Four deposits of artifacts possibly buried as a ritual act of sorts before the construction of a tomb have been discovered in Egypt’s Valley of the Kings.
The so-called foundation deposits, arranged in a boxlike shape, contain a mix of artifacts, including the head of a cow, a vase painted in blue and flint blades that have wooden handles that are still preserved after more than three millennia.
The Valley of the Kings was used to bury Egyptian royalty during the New Kingdom (1550 â€“ 1070 B.C.) period. The discovery was made in its “western valley,” an area sometimes called the “valley of the monkeys” after a scene depicting 12 baboons was discovered in one of its tombs.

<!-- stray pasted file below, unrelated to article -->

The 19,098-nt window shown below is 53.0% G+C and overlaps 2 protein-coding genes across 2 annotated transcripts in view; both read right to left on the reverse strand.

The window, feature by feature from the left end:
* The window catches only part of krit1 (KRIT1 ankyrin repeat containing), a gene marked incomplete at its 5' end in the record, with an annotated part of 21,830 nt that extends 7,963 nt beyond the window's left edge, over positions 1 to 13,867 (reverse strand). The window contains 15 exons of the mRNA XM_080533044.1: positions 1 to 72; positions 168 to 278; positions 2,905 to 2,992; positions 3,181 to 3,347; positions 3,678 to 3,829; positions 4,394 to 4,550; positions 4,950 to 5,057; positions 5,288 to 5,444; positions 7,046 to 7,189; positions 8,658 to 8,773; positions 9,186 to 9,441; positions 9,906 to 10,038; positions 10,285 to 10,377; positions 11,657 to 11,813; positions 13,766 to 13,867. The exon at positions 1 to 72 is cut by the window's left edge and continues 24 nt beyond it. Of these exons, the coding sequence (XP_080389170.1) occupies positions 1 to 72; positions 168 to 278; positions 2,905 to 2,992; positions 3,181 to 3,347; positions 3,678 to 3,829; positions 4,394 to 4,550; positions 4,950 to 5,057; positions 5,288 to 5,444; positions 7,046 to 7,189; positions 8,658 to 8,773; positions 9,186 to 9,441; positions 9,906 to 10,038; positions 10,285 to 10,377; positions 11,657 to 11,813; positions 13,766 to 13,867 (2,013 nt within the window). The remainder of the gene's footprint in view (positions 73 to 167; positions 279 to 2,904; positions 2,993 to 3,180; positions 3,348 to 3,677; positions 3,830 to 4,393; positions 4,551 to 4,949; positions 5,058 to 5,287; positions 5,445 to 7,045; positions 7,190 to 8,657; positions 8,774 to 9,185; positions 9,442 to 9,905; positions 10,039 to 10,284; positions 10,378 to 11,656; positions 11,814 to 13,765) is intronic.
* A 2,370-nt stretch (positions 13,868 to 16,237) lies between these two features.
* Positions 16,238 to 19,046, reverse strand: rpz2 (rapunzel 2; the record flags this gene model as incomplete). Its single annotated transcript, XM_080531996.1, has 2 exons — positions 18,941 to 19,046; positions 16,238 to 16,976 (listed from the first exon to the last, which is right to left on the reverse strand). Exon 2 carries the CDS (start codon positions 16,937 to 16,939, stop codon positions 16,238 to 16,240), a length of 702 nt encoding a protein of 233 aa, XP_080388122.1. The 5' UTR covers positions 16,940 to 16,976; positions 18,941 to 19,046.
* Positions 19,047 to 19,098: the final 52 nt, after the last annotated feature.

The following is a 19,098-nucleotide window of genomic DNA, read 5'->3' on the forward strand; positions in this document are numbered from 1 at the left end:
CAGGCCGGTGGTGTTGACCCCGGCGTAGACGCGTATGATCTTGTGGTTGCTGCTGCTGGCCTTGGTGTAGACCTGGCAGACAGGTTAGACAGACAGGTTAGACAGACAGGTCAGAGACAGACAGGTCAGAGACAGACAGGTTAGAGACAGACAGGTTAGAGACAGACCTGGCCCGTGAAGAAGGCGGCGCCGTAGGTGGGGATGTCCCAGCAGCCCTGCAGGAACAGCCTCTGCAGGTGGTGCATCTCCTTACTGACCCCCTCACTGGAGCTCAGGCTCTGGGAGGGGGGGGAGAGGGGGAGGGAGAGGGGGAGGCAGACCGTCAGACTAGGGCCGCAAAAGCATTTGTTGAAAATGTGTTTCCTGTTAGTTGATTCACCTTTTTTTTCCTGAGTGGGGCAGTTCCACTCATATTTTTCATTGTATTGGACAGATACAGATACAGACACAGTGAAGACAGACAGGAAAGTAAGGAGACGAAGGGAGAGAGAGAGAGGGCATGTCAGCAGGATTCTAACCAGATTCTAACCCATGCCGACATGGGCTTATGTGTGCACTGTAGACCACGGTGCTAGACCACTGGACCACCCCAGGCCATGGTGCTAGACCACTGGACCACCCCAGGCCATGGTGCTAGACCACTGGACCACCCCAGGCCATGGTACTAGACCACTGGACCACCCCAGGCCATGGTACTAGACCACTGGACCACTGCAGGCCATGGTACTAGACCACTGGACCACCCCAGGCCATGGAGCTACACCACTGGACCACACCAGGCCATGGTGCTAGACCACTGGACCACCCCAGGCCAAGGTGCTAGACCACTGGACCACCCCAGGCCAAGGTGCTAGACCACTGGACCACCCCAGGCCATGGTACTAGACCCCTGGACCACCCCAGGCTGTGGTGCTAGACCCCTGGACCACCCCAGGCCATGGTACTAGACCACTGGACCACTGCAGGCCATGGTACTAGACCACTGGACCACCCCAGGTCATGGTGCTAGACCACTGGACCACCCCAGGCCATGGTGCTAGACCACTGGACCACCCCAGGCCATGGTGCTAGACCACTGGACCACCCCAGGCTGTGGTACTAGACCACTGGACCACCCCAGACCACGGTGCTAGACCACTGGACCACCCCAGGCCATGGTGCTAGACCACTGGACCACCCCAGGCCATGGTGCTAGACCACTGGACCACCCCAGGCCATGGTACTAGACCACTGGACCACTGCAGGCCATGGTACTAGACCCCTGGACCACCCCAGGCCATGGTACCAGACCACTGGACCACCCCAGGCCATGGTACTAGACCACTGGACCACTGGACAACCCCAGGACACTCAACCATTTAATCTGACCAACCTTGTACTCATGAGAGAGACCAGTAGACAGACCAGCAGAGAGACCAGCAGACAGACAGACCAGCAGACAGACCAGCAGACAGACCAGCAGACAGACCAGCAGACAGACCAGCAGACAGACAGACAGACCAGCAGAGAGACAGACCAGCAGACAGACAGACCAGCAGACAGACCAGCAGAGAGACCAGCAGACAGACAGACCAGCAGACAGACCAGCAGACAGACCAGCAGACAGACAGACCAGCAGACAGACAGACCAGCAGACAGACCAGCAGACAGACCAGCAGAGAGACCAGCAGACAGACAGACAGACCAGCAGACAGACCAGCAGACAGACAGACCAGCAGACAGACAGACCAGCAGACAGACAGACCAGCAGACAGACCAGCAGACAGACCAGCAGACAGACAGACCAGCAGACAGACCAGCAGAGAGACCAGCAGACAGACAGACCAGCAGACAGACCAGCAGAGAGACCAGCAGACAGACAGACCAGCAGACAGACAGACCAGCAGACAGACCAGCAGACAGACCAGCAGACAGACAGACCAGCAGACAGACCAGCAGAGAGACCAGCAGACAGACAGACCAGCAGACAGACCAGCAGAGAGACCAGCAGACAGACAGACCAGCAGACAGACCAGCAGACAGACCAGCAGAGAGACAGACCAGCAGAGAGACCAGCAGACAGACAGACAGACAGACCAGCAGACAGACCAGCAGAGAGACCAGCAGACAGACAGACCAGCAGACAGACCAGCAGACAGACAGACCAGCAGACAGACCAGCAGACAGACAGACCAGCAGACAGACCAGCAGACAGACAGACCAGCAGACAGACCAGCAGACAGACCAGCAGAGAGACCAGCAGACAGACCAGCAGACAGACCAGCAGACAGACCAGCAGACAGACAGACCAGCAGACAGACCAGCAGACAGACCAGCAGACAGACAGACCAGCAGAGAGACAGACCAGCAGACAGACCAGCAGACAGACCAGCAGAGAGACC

“Previously discovered foundation deposits in the Valley of the Kings have always been associated with a nearby tomb,” write Afifi Ghonim and Glen Dash in the abstract of a presentation they gave recently at the Current Research in Egyptology conference in London.
Ghonim, an archaeologist with the Egyptian Ministry of State for Antiquities, was field supervisor of the Egyptian expedition to the valley that took place between 2007 and 2011, and Dash led a team that did ground-penetrating radar work. This expedition, led by Zahi Hawass, was the largest since Howard Carter discovered King Tutankhamun’s tomb in 1922. It has resulted in numerous discoveries and the collection of data, which will take many years to fully analyze and publish.